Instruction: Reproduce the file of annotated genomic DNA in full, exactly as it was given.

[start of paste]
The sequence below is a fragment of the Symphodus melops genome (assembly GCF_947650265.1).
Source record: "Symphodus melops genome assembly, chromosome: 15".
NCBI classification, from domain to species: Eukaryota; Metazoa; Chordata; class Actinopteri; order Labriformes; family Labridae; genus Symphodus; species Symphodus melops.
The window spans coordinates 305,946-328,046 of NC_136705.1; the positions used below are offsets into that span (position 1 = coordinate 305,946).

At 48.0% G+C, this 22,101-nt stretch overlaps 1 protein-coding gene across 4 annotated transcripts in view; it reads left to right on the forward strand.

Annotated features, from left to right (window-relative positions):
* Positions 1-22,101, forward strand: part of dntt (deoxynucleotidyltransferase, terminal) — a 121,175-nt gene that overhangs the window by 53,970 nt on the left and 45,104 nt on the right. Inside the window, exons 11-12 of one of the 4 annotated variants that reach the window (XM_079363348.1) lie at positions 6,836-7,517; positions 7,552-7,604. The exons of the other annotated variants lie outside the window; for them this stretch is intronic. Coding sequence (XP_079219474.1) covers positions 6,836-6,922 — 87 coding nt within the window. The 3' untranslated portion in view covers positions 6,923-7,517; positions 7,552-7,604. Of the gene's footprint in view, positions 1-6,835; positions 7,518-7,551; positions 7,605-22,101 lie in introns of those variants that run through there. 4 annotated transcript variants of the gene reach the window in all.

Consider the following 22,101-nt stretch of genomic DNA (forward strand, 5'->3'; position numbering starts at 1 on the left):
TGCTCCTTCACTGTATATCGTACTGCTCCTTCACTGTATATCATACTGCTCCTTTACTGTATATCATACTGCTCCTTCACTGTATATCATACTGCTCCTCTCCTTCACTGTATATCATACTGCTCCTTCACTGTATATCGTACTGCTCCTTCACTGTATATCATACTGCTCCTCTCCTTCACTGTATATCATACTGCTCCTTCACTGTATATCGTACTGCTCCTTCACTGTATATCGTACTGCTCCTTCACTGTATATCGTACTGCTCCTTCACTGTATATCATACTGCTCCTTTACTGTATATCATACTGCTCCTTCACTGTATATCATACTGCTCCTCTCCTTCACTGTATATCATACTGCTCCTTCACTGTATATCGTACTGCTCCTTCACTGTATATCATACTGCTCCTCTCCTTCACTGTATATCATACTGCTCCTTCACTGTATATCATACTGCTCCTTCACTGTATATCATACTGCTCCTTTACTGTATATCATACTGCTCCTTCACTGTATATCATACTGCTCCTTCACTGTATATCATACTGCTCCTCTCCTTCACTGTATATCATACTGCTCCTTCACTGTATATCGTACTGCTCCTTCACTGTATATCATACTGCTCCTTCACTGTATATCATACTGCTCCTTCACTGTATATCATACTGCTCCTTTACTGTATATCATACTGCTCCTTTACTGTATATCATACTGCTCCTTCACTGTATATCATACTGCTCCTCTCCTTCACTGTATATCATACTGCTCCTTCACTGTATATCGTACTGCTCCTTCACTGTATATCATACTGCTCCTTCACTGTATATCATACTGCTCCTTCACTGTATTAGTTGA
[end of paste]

The sequence below is a fragment of the Symphodus melops genome (assembly GCF_947650265.1).
Source record: "Symphodus melops genome assembly, chromosome: 15".
NCBI classification, from domain to species: Eukaryota; Metazoa; Chordata; class Actinopteri; order Labriformes; family Labridae; genus Symphodus; species Symphodus melops.
The window spans coordinates 305,946-328,046 of NC_136705.1; the positions used below are offsets into that span (position 1 = coordinate 305,946).

At 48.0% G+C, this 22,101-nt stretch overlaps 1 protein-coding gene across 4 annotated transcripts in view; it reads left to right on the forward strand.

Annotated features, from left to right (window-relative positions):
* Positions 1-22,101, forward strand: part of dntt (deoxynucleotidyltransferase, terminal) — a 121,175-nt gene that overhangs the window by 53,970 nt on the left and 45,104 nt on the right. Inside the window, exons 11-12 of one of the 4 annotated variants that reach the window (XM_079363348.1) lie at positions 6,836-7,517; positions 7,552-7,604. The exons of the other annotated variants lie outside the window; for them this stretch is intronic. Coding sequence (XP_079219474.1) covers positions 6,836-6,922 — 87 coding nt within the window. The 3' untranslated portion in view covers positions 6,923-7,517; positions 7,552-7,604. Of the gene's footprint in view, positions 1-6,835; positions 7,518-7,551; positions 7,605-22,101 lie in introns of those variants that run through there. 4 annotated transcript variants of the gene reach the window in all.

Consider the following 22,101-nt stretch of genomic DNA (forward strand, 5'->3'; position numbering starts at 1 on the left):
TGCTCCTTCACTGTATATCGTACTGCTCCTTCACTGTATATCATACTGCTCCTTTACTGTATATCATACTGCTCCTTCACTGTATATCATACTGCTCCTCTCCTTCACTGTATATCATACTGCTCCTTCACTGTATATCGTACTGCTCCTTCACTGTATATCATACTGCTCCTCTCCTTCACTGTATATCATACTGCTCCTTCACTGTATATCGTACTGCTCCTTCACTGTATATCGTACTGCTCCTTCACTGTATATCGTACTGCTCCTTCACTGTATATCATACTGCTCCTTTACTGTATATCATACTGCTCCTTCACTGTATATCATACTGCTCCTCTCCTTCACTGTATATCATACTGCTCCTTCACTGTATATCGTACTGCTCCTTCACTGTATATCATACTGCTCCTCTCCTTCACTGTATATCATACTGCTCCTTCACTGTATATCATACTGCTCCTTCACTGTATATCATACTGCTCCTTTACTGTATATCATACTGCTCCTTCACTGTATATCATACTGCTCCTTCACTGTATATCATACTGCTCCTCTCCTTCACTGTATATCATACTGCTCCTTCACTGTATATCGTACTGCTCCTTCACTGTATATCATACTGCTCCTTCACTGTATATCATACTGCTCCTTCACTGTATATCATACTGCTCCTTTACTGTATATCATACTGCTCCTTTACTGTATATCATACTGCTCCTTCACTGTATATCATACTGCTCCTCTCCTTCACTGTATATCATACTGCTCCTTCACTGTATATCGTACTGCTCCTTCACTGTATATCATACTGCTCCTTCACTGTATATCATACTGCTCCTTCACTGTATTAGTTGA